Monday, April 8, 2019

A Word About Words: Chronic Sorrow ...

Where there's change there's loss
and where there's loss there's grief.

Bill Bridges

Hi Everyone,

I've been writing about the grief of family caregivers this weekend and I was struck by how many terms now exist to describe this experience. The professional writings about caregiver grief are fraught with confusion and contradiction due to the increasing number overlapping terms and concepts.  The differing terminology arises from different professional fields, the study of different medical conditions, different nations and cultures, and from different times in history. I'll share a few of them with you here:

1.  Anticipatory Grief is the earliest of the overlapping concepts applied to the natural and expectable grief of family caregivers.  It was coined by German psychiatrist, Erich Lindemann, in 1944, to describe grief we experience before a loss actually occurs.  Later, Therese Rando expanded the concept, defining it as:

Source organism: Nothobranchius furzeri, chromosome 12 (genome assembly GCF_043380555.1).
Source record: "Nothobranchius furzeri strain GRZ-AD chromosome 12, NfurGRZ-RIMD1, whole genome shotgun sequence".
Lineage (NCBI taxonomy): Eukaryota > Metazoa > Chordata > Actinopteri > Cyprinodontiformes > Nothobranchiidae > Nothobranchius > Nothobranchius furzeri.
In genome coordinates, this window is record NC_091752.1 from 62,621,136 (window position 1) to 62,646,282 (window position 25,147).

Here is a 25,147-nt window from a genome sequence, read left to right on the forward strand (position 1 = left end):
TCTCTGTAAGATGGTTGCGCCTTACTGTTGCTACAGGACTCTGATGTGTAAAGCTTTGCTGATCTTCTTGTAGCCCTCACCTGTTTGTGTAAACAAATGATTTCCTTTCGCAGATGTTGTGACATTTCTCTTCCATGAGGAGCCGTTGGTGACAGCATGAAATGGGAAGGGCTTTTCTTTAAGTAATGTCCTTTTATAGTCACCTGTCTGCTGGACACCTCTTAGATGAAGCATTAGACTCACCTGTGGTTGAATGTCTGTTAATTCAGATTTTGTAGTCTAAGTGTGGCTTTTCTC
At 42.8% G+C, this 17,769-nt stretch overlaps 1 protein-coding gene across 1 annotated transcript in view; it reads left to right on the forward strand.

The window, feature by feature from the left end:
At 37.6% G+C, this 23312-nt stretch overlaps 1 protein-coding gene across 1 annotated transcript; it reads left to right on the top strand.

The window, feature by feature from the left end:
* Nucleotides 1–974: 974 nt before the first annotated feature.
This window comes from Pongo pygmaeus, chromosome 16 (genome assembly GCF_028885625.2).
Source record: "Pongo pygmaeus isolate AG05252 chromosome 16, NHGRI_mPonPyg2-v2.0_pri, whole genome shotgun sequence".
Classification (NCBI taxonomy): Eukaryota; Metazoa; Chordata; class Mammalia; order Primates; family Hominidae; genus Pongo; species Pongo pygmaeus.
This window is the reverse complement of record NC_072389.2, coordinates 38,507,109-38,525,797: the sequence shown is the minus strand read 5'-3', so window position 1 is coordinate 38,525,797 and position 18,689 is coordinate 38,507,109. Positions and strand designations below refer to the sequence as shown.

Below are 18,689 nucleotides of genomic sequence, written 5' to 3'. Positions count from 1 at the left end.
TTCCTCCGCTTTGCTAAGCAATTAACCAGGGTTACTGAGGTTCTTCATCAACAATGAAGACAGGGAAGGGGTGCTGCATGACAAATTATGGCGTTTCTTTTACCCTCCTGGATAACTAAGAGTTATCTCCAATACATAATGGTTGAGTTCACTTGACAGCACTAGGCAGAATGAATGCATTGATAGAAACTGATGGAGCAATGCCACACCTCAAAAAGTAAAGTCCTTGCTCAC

The mourning, coping, interaction, planning and psychological reorganization that are stimulated and begun, in part, in response to the impending loss of a loved one and the recognition of associated losses in the past, present and future.  (2000, p29)

Many writers assume that anticipatory grief is synonymous with caregiver grief.  However, in my personal and professional experience, anticipatory grief comprises only a portion of a family caregiver's heartbreak. To a great extent, caregiver grief also includes responses to current loss.  Workshop participants tell me that while the pain associated with the anticipated death of a loved one is certainly part of their reality, their greatest source of sorrow is the daily losses associated with current changes and adaptations.

2.  Chronic Sorrow (CS) is the second term used to describe caregiver grief. It first appeared in the literature in 1962 in an article written by American social worker and advocate for families of developmentally delayed children, Simon Olshansky. At the time, family caregivers were seen as being unaccepting of their children's diagnoses, stuck in their grief and, therefore, difficult to deal with. Olshansky offered  another viewpoint, saying that these parents were suffering from  expectable, continuing, episodes of grief that flowed from the losses occurring across their children's lifespans. He pushed for caregiver support rather than medical attitudes of pathologizing and criticism.